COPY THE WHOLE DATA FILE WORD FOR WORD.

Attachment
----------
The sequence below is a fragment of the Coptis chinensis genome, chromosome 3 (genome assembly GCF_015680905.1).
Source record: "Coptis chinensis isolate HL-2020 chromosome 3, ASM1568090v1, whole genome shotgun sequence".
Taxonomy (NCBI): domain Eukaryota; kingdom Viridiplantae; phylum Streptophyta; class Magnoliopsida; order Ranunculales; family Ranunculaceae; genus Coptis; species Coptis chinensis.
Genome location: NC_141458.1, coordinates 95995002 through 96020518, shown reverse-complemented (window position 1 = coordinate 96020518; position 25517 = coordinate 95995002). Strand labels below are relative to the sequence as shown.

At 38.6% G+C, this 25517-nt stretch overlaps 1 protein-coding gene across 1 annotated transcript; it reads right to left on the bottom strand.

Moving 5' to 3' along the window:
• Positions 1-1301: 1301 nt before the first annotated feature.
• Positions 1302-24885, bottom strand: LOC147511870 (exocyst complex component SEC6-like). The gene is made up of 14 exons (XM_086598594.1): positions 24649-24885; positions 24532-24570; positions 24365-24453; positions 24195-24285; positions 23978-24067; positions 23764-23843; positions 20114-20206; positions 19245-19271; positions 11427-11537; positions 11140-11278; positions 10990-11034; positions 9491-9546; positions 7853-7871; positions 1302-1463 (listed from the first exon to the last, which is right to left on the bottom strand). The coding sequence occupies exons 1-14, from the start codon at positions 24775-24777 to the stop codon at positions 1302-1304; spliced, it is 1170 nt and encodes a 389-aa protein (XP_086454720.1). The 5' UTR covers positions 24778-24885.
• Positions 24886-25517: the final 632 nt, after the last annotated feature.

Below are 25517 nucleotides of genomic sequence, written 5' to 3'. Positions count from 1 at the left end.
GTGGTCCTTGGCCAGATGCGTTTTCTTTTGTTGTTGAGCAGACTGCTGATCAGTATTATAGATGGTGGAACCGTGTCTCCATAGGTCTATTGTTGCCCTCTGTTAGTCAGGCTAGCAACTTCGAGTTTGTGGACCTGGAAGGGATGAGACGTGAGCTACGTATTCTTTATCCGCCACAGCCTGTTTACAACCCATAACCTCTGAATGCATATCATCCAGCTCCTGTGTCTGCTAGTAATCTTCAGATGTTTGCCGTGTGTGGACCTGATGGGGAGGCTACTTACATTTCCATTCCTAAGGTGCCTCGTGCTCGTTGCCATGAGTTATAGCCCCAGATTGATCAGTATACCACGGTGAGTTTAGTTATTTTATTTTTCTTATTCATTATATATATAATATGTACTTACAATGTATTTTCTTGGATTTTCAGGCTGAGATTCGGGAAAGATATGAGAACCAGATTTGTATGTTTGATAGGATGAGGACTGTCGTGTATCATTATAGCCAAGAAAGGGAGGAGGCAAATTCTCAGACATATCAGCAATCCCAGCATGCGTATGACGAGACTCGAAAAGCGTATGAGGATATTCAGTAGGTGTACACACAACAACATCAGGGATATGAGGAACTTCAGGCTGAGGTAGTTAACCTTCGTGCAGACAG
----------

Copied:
The sequence below is a fragment of the Coptis chinensis genome, chromosome 3 (genome assembly GCF_015680905.1).
Source record: "Coptis chinensis isolate HL-2020 chromosome 3, ASM1568090v1, whole genome shotgun sequence".
Taxonomy (NCBI): domain Eukaryota; kingdom Viridiplantae; phylum Streptophyta; class Magnoliopsida; order Ranunculales; family Ranunculaceae; genus Coptis; species Coptis chinensis.
Genome location: NC_141458.1, coordinates 95995002 through 96020518, shown reverse-complemented (window position 1 = coordinate 96020518; position 25517 = coordinate 95995002). Strand labels below are relative to the sequence as shown.

At 38.6% G+C, this 25517-nt stretch overlaps 1 protein-coding gene across 1 annotated transcript; it reads right to left on the bottom strand.

Moving 5' to 3' along the window:
• Positions 1-1301: 1301 nt before the first annotated feature.
• Positions 1302-24885, bottom strand: LOC147511870 (exocyst complex component SEC6-like). The gene is made up of 14 exons (XM_086598594.1): positions 24649-24885; positions 24532-24570; positions 24365-24453; positions 24195-24285; positions 23978-24067; positions 23764-23843; positions 20114-20206; positions 19245-19271; positions 11427-11537; positions 11140-11278; positions 10990-11034; positions 9491-9546; positions 7853-7871; positions 1302-1463 (listed from the first exon to the last, which is right to left on the bottom strand). The coding sequence occupies exons 1-14, from the start codon at positions 24775-24777 to the stop codon at positions 1302-1304; spliced, it is 1170 nt and encodes a 389-aa protein (XP_086454720.1). The 5' UTR covers positions 24778-24885.
• Positions 24886-25517: the final 632 nt, after the last annotated feature.

Below are 25517 nucleotides of genomic sequence, written 5' to 3'. Positions count from 1 at the left end.
GTGGTCCTTGGCCAGATGCGTTTTCTTTTGTTGTTGAGCAGACTGCTGATCAGTATTATAGATGGTGGAACCGTGTCTCCATAGGTCTATTGTTGCCCTCTGTTAGTCAGGCTAGCAACTTCGAGTTTGTGGACCTGGAAGGGATGAGACGTGAGCTACGTATTCTTTATCCGCCACAGCCTGTTTACAACCCATAACCTCTGAATGCATATCATCCAGCTCCTGTGTCTGCTAGTAATCTTCAGATGTTTGCCGTGTGTGGACCTGATGGGGAGGCTACTTACATTTCCATTCCTAAGGTGCCTCGTGCTCGTTGCCATGAGTTATAGCCCCAGATTGATCAGTATACCACGGTGAGTTTAGTTATTTTATTTTTCTTATTCATTATATATATAATATGTACTTACAATGTATTTTCTTGGATTTTCAGGCTGAGATTCGGGAAAGATATGAGAACCAGATTTGTATGTTTGATAGGATGAGGACTGTCGTGTATCATTATAGCCAAGAAAGGGAGGAGGCAAATTCTCAGACATATCAGCAATCCCAGCATGCGTATGACGAGACTCGAAAAGCGTATGAGGATATTCAGTAGGTGTACACACAACAACATCAGGGATATGAGGAACTTCAGGCTGAGGTAGTTAACCTTCGTGCAGACAG